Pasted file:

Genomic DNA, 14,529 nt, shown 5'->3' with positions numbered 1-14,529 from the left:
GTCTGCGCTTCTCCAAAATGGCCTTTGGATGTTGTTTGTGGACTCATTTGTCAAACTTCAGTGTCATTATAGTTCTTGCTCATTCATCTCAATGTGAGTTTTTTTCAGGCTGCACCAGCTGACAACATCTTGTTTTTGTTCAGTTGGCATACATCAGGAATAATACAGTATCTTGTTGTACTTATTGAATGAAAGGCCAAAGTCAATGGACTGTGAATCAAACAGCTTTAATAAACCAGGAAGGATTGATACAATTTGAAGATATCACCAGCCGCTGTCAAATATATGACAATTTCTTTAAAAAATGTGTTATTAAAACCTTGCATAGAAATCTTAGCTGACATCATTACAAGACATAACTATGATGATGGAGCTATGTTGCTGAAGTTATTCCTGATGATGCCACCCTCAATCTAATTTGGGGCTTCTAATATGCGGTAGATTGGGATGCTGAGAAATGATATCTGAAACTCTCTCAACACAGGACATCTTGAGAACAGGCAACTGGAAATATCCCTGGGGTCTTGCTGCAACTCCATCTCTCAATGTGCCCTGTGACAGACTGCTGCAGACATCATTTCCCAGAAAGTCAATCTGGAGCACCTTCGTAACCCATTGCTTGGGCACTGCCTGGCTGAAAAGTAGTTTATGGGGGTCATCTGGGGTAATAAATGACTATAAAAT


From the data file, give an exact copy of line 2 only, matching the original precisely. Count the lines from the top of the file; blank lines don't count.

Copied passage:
GTCTGCGCTTCTCCAAAATGGCCTTTGGATGTTGTTTGTGGACTCATTTGTCAAACTTCAGTGTCATTATAGTTCTTGCTCATTCATCTCAATGTGAGTTTTTTTCAGGCTGCACCAGCTGACAACATCTTGTTTTTGTTCAGTTGGCATACATCAGGAATAATACAGTATCTTGTTGTACTTATTGAATGAAAGGCCAAAGTCAATGGACTGTGAATCAAACAGCTTTAATAAACCAGGAAGGATTGATACAATTTGAAGATATCACCAGCCGCTGTCAAATATATGACAATTTCTTTAAAAAATGTGTTATTAAAACCTTGCATAGAAATCTTAGCTGACATCATTACAAGACATAACTATGATGATGGAGCTATGTTGCTGAAGTTATTCCTGATGATGCCACCCTCAATCTAATTTGGGGCTTCTAATATGCGGTAGATTGGGATGCTGAGAAATGATATCTGAAACTCTCTCAACACAGGACATCTTGAGAACAGGCAACTGGAAATATCCCTGGGGTCTTGCTGCAACTCCATCTCTCAATGTGCCCTGTGACAGACTGCTGCAGACATCATTTCCCAGAAAGTCAATCTGGAGCACCTTCGTAACCCATTGCTTGGGCACTGCCTGGCTGAAAAGTAGTTTATGGGGGTCATCTGGGGTAATAAATGACTATAAAAT